After getting to bed early this morning, it took a while to get going, but by noon we all gathered for pizza and costume assembly. Apparently, you can't go to Mardi Gras without a costume and our leader came up with an easy, practical plan that we all could do. We each got a sheet to wear and made signs with sayings using the word "sheet" in place of the word sh*t. He had different sayings for us all and he assured us that when we all went down the road together we would be well received. The sheets are comfortable no matter what the weather. If it is cold again tomorrow, a jacket underneath will work just fine.
After all that hard construction work, it was tempting to take a nap, but we're here to see and do what there is to see and do, so we headed to the ferry for another free trip across the river to the festivities. It was a challenge to find a place to park and the ferry was over flowing with revelers, but it was such a happy, festive crowd, just being there was fun. The Riverwalk was packed with vendors, food booths and music. This was where the king of Zulu was supposed to arrive on his barge before tomorrow's parade.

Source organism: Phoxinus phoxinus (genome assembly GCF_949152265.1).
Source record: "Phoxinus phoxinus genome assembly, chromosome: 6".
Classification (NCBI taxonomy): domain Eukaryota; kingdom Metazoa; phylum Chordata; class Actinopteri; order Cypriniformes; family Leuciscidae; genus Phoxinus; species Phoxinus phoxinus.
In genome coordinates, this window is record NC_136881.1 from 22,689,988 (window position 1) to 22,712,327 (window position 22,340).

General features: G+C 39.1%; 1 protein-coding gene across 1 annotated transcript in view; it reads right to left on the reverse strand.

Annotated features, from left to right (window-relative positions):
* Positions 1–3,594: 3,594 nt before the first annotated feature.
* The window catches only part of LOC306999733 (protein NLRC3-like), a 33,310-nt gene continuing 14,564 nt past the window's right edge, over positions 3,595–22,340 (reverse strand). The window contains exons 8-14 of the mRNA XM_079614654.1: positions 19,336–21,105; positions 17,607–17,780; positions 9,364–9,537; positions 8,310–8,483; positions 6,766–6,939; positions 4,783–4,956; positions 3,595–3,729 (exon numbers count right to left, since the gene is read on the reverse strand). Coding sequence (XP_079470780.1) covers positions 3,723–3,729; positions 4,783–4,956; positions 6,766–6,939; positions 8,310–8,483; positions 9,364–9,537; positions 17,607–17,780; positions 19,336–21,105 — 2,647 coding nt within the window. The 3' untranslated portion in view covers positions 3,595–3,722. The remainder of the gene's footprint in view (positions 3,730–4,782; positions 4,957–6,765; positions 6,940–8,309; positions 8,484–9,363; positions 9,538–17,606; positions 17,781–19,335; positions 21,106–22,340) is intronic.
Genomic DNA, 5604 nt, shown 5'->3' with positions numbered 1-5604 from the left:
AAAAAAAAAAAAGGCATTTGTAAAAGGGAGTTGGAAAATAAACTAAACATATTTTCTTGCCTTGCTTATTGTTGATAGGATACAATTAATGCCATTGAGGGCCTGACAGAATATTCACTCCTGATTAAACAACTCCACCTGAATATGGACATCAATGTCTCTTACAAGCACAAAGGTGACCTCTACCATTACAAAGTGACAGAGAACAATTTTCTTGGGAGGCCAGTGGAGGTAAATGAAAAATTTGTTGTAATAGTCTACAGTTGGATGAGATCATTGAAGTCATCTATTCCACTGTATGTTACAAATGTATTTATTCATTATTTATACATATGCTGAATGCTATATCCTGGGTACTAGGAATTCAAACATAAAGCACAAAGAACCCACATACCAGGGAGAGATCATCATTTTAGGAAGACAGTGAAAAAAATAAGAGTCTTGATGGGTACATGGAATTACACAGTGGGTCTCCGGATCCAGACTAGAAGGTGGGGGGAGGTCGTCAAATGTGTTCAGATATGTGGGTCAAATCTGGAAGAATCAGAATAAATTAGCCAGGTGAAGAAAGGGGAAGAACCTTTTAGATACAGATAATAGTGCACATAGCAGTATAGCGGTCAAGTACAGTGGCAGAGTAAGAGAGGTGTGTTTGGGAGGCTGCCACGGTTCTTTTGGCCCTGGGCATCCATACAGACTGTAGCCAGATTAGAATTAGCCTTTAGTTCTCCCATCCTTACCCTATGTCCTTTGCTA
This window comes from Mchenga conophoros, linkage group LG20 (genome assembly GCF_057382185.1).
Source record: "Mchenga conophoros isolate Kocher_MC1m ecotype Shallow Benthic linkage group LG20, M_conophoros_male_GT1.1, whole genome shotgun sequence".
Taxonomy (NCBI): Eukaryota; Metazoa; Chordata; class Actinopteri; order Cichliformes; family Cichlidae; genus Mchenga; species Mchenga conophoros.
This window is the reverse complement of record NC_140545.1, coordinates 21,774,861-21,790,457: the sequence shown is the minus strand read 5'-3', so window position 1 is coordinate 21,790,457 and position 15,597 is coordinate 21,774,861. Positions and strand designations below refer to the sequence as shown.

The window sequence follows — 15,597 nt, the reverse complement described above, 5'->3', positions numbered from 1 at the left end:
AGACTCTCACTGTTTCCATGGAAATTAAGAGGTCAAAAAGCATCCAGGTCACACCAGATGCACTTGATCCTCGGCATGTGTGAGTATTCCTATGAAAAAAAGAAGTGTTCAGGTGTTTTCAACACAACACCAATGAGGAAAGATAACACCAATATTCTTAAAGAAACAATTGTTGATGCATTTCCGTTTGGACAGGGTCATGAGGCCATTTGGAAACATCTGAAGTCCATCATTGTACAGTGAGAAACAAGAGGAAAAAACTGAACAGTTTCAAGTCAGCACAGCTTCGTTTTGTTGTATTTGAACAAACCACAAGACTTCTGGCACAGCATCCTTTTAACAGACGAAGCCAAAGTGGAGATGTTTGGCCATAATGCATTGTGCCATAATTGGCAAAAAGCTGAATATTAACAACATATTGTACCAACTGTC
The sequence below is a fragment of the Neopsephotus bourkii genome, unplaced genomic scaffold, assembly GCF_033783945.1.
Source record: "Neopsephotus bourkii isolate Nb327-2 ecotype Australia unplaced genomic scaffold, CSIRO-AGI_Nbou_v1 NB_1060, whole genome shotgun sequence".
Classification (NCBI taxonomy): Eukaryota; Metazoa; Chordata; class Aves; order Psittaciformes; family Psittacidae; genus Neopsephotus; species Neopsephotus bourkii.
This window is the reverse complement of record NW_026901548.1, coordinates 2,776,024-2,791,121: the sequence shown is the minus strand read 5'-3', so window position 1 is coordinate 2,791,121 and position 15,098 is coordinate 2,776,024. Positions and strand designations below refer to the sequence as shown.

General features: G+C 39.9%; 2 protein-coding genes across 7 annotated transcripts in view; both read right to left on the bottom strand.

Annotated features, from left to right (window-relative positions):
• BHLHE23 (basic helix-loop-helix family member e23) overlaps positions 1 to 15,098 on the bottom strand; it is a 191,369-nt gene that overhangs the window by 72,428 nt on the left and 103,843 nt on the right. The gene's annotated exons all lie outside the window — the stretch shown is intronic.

We headed to Bourbon Street where the action heated up considerably since the last time we were there. There were some boobs flashed for beads and some women with pasties with a considerable following as they made their way down the street. Despite what we saw here, we have learned that Mardi Gras and New Orleans is so much more than this stereotype. If you wanted to avoid this sort of activity, all you had to do was go one block either way and celebrate with people who kept more of their anatomy covered. There were plenty of tourists here, but it is clear that Mardi Grad would happen if we were here or not. Life is to be enjoyed and these folks know how to do it.